"I don’t have any children and wanted to be able to have the opportunity to have children in the future, so I needed to consider fertility treatment before starting my cancer treatment. Given my diagnosis and the level of treatment I was recommended, I decided to seek a couple of other medical opinions to understand whether fertility treatment, followed by chemotherapy and then surgery, was right for me.

Seeking those opinions gave me the reassurance I needed. I proceeded with IVF treatment – which was successful, and I was lucky enough to be able to freeze five embryos."

Once Kate’s fertility treatment was complete, she was referred to Clinical Oncologist Dr Asad Qureshi at London Bridge Hospital, and it was then that she was able to begin having chemotherapy:

Before undergoing chemotherapy, I was most worried that it would make me feel sick and tired all of the time, but I didn’t have that issue and instead I experienced extreme neuropathy – nerve damage that affected feeling and movement in my hands, feet and mouth and was worse the colder it became. Whilst I was experiencing these symptoms, I would speak to my Clinical Nurse Specialist at London Bridge Hospital, who was amazing at giving me advice and telling me what I could do to ease symptoms.

After four cycles of chemotherapy, the decision was made to operate to remove the tumour and Kate was referred back to Mr Mark George. At the beginning of January 2022, Kate had her bowel surgery - which included a temporary stoma, to allow her bowel to heal after surgery. Kate’s surgery was a complete success, and her recovery was much quicker than anticipated – the day after surgery Kate was standing up, on day two she could walk around a little bit and manage some stairs and by day five she was able to leave hospital. Whilst in hospital, Kate spent time with the stoma nurse, learning how best to handle her temporary stoma.

Kate commented: “I think before having my stoma fitted, I expected it to leak or explode, but actually I have been able to deal with it a lot better than I thought. My stoma nurse has been great at giving advice and not being afraid to ask or answer awkward questions. I’m grateful of course that my stoma is temporary – I can’t say I will miss it!

Kate in hospital

Hearing the news

Two weeks after surgery, Kate returned to London Bridge Hospital to receive her histology reports and learn whether she would need additional treatment: "Mr George told me that the tumour was bigger than expected when removed, but thankfully it had only affected one lymph node. Most importantly, I was cancer free and I wouldn’t need any more chemotherapy. It was such a complete and utter relief to hear those words, as I had built myself up to the fact that I would need more treatment."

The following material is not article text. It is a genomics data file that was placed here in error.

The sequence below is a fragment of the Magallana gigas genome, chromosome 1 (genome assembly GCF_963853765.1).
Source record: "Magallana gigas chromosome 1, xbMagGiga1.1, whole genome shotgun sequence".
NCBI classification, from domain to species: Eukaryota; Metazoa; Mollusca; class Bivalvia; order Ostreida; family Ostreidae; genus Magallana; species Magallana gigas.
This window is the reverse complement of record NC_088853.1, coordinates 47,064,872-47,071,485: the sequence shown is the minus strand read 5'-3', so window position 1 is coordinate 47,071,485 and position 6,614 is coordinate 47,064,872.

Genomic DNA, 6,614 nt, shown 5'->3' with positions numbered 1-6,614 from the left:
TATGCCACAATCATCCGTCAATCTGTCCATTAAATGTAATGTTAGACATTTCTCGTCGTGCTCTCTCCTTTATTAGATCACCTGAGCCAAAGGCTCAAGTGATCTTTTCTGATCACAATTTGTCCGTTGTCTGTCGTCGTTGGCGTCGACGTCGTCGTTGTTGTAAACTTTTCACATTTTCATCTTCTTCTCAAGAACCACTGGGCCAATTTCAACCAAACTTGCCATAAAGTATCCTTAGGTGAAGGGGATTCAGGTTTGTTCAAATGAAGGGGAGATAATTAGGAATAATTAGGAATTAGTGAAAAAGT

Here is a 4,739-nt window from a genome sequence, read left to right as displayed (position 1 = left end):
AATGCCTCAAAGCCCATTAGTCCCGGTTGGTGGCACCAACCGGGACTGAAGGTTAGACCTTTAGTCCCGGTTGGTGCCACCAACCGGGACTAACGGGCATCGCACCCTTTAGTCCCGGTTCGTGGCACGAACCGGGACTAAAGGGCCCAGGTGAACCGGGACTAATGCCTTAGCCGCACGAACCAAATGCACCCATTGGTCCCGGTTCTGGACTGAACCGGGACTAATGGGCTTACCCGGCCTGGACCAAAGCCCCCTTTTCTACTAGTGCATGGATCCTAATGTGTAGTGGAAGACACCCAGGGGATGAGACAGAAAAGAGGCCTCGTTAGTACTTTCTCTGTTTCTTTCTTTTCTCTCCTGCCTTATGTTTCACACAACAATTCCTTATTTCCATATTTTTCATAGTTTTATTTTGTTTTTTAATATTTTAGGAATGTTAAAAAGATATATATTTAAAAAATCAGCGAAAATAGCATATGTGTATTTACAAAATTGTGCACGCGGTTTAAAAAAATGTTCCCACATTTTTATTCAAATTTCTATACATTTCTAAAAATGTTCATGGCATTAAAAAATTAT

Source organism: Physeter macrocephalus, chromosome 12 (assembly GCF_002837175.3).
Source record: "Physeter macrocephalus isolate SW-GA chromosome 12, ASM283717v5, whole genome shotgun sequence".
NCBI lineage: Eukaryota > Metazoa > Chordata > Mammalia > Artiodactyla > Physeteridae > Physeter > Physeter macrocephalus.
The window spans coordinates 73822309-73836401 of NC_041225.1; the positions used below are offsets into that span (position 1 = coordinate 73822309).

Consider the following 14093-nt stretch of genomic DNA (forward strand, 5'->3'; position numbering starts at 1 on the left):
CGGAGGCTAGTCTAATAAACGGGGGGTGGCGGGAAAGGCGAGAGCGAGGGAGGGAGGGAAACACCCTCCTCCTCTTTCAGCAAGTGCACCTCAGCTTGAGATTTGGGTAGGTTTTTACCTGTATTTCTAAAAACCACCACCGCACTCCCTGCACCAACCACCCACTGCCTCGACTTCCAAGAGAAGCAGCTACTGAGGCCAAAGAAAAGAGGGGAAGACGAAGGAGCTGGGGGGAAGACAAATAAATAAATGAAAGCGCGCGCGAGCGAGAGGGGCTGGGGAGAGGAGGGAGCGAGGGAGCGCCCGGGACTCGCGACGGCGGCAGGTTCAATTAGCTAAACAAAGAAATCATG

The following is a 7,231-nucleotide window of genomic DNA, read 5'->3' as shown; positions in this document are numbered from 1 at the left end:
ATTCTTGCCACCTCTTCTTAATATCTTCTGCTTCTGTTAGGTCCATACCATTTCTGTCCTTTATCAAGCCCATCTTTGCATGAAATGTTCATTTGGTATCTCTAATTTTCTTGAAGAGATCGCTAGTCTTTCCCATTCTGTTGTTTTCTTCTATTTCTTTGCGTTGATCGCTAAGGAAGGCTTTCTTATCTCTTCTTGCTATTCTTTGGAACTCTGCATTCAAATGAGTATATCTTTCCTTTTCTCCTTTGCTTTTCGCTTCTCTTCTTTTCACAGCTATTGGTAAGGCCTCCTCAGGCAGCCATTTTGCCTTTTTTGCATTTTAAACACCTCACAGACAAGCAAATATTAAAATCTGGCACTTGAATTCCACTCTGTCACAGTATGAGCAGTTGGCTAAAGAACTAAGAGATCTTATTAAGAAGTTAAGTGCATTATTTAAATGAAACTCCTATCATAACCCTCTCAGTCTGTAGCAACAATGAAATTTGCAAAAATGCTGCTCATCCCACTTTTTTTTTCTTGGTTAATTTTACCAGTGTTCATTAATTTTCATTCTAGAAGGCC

Kate’s temporary stoma will now be reversed, and she will have blood tests every three months as well as an annual colonoscopy and CT scan, to monitor any changes.

Kate says: "Physically, I’m free of cancer, and that is the most amazing thing, and I can’t thank my medical team enough for giving me the very best care possible, but mentally, it has been a lot to get my head around. I didn’t feel unwell to being with, and then had to come to the terms with the fact that I had cancer, and now to be told that it’s over and I’m well again – it's a lot to take in and very much a rollercoaster that I don’t feel like I’m off of just yet."

Kate is looking forward to returning to work and getting to travel the world again. Following her experience, she has some valuable advice to those who might be worried about symptoms: "Listen to your body and don’t be afraid to talk to your GP about your symptoms – it's never going to be a bad thing to get yourself checked out. I was also only 36 years old when I was diagnosed, so I think it’s important that you don’t have the mentality of – ‘it won’t happen to me’. Be vigilant and don’t ignore what your body is telling you."